The softball question tossed to authors, “Where do you get your ideas?” has suddenly acquired a sinister curve. The Plot, a tension-filled mystery thriller by Jean Hanff Korelitz, whose novel You Should Have Known was recently made into an HBO series, opens with a winking quote from T.S. Eliot (or was it Mark Twain?): “Good writers borrow, great writers steal.”
The story opens on Jacob “Jake” Finch Bonner, a “once-promising author” who now teaches at the Ripley Symposia in Creative Writing in Vermont, which isn’t as distinguished as it sounds. The view from his “temporary cinder-block” office features “a vaguely collegiate walkway” but has little else to recommend it.
Bonner is, or was, the celebrated author of the artsy novel The Invention of Words, but a follow-up failed to find an audience. As for his current project: “The novel-in-progress on his laptop was not a novel, and it was hardly in progress.”
He’s creatively snowbound, with nothing to look forward to, save an “appalling evening” with a load of surely putrid student manuscripts. If that wasn’t depressing enough, his obnoxious student Evan Parker claims to have a killer novel idea that will not only earn him an agent and a publisher, but be a bestseller.
Jake doesn’t grasp any killer hooks in Parker’s annoyingly well-written but low-key eight-page sample outlining a mother-daughter conflict. During their one and only student conference, Bonner cajoles Parker into outlining his supernova of a plot, and after hearing it (we the readers are kept in the dark awhile longer) Bonner can only agree about Parker’s supernova of a twist: “It was something new to him, as it would be new to every single person who read it, and that was going to be a lot of people.”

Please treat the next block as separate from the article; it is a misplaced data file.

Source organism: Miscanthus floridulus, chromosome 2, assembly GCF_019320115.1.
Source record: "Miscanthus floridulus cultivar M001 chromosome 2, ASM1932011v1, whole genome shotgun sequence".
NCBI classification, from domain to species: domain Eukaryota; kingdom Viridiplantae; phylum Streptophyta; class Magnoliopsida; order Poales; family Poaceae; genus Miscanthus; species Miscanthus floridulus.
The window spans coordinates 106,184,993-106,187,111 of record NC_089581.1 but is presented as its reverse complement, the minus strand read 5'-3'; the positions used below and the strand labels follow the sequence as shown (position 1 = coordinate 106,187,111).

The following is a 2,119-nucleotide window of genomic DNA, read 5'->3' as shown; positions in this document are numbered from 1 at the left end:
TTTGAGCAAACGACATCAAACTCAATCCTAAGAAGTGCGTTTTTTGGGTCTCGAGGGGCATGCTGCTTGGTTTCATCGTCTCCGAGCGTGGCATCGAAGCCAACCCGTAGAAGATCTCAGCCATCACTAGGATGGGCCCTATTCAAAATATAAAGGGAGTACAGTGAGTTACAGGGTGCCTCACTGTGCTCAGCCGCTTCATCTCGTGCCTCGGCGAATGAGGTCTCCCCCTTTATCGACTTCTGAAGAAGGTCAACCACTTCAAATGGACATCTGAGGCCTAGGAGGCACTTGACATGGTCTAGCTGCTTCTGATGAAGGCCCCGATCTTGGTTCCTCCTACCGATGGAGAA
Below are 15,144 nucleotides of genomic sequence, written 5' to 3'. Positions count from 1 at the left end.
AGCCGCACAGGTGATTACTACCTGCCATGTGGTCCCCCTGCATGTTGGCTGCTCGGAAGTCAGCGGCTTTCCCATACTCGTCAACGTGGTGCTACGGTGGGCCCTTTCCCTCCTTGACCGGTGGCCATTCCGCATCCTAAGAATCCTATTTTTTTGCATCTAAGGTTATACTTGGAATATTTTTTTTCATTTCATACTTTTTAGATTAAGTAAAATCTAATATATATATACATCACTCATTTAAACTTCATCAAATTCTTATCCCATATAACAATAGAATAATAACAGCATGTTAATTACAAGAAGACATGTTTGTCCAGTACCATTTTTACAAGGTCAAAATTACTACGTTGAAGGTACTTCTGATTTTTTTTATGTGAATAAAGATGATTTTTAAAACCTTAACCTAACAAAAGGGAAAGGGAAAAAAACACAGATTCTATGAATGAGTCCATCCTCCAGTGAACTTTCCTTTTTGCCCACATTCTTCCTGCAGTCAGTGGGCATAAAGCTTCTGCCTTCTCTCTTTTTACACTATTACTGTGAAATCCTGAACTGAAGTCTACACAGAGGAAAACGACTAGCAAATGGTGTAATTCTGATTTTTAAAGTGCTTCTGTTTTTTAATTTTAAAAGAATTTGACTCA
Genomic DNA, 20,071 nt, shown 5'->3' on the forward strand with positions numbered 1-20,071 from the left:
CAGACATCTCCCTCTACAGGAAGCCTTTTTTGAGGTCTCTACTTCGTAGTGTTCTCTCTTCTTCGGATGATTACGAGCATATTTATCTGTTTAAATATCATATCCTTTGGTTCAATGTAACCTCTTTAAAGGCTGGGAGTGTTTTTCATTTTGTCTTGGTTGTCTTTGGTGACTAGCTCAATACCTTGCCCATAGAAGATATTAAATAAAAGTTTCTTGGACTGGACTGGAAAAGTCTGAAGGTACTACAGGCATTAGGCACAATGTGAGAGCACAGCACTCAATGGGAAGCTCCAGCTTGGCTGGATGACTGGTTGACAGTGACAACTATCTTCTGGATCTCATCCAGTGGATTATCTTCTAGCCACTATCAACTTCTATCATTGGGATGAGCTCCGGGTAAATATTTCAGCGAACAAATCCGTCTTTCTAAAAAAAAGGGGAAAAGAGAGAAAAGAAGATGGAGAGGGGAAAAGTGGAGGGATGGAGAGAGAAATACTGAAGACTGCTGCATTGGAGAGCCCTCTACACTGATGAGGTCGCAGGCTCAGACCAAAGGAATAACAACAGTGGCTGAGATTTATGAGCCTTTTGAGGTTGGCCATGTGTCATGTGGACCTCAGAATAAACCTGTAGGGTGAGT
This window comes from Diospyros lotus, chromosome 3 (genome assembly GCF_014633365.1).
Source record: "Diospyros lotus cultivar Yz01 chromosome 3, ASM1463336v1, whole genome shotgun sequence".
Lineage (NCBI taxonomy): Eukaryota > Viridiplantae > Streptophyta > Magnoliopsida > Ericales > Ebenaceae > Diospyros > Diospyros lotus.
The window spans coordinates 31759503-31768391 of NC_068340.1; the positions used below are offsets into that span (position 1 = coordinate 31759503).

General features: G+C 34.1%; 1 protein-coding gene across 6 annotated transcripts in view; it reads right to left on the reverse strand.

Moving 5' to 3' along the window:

Evan Parker — or Parker Evan, if that would sell more copies — rebuffs Bonner’s respectful suggestions for gilding the lily, since, after all, “Anybody can be a writer.” That phrase is thrown at Jake like an epithet several times.
Two and a half years pass. Laid off from Ripley, Bonner finds himself the program coordinator at a writers retreat, with still no new novel or prospects for one.
At a low point, dimly conscious of the fact that his former student’s surefire idea had not appeared in print yet, he searches Parker’s name on the web and is shocked to discover Parker has died. In fact, he had died just a few months after describing his “silver bullet” story, which had presumably died with him.
Bonner marshals arguments as convincing as they are convenient. Aren’t all authors magpies, taking what they like and making it their own? Isn’t every work of art in a running conversation with every other work? A duty to the craft, really, to save such a golden story from going untold. Besides, the jerk was dead. Who was to know?
Flash-forward three years, and it is Jake Finch Bonner who is riding atop the New York Times best-seller list with his novel Crib, every word of which is indeed his own, but whose energizing idea was acquired (or swiped?) from the late Evan Parker.